The Legal Innovation Data Institute was featured in popular UK legal technology blog “Artificial Lawyer”.
“A new project to increase access to legal data, called the Legal Innovation Data Institute (LIDI), has launched in Canada.
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“LIDI will operate as ‘a steward of public, but sensitive court and tribunal rulings and other legal data’. In short it will make it easier for lawyers and other interested parties, including tech companies that perhaps need legal data for NLP machine learning training, to access and make use of a broad collection of legal information.
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“[Access to data] is especially important to the training of machine learning systems based on NLP (natural language processing). Without enough relevant data to build up its accuracy, NLP cannot return a useful result. But, if case law is buried behind an expensive pay wall, or has strict licence rules, then this effectively shuts out all but the richest companies.
“The lack of access to comprehensive and well-organised court data has also been a source of discussion in the UK, where a variety of private deals between courts and large companies, and patchy data access rules, have put smaller legal tech companies at a disadvantage when it comes to developing their own dispute-related NLP tools. There has even been an open consultation on the issue here.
“Colin Lachance, founder and Executive Director of the project, told Artificial Lawyer: ‘API and bulk access to legal data compilations is foundational to legal innovation. Sharing content in this way has been a personal mission for years, so I’m thrilled to have finally sorted out a model and attracted a sufficient base of supporters to make it a reality.’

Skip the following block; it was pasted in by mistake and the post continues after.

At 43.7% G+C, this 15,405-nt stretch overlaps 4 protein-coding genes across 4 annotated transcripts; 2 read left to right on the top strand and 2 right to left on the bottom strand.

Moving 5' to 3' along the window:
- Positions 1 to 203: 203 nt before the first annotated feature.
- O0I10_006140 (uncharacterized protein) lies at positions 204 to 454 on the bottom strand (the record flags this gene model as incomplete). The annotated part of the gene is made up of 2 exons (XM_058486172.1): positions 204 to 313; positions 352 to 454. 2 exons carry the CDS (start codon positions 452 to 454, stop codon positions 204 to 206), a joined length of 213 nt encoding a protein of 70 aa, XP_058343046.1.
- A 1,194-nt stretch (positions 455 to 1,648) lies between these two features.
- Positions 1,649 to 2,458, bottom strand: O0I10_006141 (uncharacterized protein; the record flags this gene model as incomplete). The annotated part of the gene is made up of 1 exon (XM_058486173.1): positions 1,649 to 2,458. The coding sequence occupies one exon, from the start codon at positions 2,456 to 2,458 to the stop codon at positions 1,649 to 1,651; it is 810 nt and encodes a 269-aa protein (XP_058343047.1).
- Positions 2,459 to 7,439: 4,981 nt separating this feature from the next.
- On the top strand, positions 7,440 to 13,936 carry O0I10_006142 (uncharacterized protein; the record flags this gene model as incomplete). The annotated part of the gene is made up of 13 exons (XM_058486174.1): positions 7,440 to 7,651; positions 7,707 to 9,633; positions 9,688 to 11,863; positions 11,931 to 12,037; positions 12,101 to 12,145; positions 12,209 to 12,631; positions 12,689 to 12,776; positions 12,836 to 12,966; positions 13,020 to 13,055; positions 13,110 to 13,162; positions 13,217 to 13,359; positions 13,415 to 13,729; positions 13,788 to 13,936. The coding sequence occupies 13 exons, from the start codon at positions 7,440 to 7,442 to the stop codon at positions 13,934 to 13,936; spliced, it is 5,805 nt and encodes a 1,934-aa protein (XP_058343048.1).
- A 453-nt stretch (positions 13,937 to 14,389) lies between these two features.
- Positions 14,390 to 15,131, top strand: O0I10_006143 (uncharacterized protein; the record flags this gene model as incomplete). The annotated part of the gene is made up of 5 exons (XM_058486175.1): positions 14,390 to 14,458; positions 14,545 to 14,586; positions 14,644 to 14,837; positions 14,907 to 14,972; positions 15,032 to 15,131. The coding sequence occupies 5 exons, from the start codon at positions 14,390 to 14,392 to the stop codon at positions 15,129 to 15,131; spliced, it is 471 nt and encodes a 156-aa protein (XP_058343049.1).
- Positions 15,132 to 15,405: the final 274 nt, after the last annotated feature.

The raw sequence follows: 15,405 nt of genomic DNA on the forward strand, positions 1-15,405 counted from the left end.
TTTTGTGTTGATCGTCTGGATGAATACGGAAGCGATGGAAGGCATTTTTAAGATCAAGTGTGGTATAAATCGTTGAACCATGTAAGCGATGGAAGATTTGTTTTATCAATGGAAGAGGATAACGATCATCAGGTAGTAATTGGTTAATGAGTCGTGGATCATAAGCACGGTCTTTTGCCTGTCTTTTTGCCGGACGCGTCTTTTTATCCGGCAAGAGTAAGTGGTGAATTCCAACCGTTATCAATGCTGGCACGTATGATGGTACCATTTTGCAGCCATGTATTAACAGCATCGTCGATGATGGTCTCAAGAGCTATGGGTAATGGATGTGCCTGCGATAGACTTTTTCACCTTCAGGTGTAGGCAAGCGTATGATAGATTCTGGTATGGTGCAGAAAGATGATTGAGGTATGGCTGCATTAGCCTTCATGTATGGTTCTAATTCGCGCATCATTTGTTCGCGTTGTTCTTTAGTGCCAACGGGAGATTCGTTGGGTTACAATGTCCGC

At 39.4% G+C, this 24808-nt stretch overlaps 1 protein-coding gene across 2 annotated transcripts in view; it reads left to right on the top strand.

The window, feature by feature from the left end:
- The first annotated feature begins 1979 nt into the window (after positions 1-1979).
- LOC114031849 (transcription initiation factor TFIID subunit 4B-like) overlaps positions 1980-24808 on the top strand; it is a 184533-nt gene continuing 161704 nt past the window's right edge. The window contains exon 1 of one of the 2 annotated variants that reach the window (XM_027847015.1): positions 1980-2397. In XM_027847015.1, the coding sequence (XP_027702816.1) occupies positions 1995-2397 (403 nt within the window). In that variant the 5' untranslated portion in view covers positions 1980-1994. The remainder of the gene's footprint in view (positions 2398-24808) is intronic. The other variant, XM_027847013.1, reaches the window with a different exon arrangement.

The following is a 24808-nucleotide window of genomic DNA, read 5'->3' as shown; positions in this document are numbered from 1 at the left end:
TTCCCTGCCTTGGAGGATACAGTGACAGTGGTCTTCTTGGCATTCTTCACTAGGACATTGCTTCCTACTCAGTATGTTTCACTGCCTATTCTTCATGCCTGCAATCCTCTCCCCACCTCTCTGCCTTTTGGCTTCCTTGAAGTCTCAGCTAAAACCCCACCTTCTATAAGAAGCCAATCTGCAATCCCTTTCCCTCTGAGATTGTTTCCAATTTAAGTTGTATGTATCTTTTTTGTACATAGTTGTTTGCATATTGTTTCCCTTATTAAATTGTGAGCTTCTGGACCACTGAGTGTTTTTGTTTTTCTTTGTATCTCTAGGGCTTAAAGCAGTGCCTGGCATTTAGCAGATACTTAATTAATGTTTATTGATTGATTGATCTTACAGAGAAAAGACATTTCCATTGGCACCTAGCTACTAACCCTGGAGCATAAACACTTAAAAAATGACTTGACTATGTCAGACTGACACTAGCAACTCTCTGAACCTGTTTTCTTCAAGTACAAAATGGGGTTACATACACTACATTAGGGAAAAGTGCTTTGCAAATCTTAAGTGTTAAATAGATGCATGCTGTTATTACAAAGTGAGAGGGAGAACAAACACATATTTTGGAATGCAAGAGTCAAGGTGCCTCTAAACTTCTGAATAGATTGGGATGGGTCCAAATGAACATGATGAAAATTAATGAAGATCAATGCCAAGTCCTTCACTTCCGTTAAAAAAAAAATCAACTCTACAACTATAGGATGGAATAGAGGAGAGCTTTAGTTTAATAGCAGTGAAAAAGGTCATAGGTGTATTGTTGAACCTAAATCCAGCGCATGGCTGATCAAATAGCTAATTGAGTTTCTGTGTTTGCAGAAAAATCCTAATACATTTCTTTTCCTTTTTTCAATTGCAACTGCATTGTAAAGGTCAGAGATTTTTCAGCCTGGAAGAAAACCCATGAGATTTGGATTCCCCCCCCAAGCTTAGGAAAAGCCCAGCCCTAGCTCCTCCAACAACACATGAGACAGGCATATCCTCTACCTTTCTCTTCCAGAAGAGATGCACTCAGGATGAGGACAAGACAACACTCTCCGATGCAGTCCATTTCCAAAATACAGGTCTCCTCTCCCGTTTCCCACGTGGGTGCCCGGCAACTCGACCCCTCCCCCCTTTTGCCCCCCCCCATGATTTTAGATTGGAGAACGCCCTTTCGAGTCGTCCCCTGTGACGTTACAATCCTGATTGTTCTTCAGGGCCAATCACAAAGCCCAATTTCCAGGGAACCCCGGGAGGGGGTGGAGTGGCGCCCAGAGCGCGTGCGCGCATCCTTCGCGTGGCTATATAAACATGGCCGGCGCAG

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“The group explained its goal like this: ‘Imagine trying to write a story with only a partial alphabet. Or trying to write a song with access to just a few notes. It’s the same with legal data – the more you can access, the more you can do. Through a unique member and collaborator model, LIDI lowers legal data access barriers in Canada and facilitates innovation on an unprecedented scale.’
LIDI will be not-for-profit and ‘takes inspiration from the global free access to law community’. That said, membership is needed for most parties to access the data. Although they are also looking for sponsorship for those who cannot pay for that membership. They added: ‘Where full membership [could be] out-of-reach for some groups, individuals and startups, in these circumstances, LIDI would still like to enable short-term access to these innovators and researchers…with [sponsor] help’.”
Visit Artificial Lawyer to read the full article.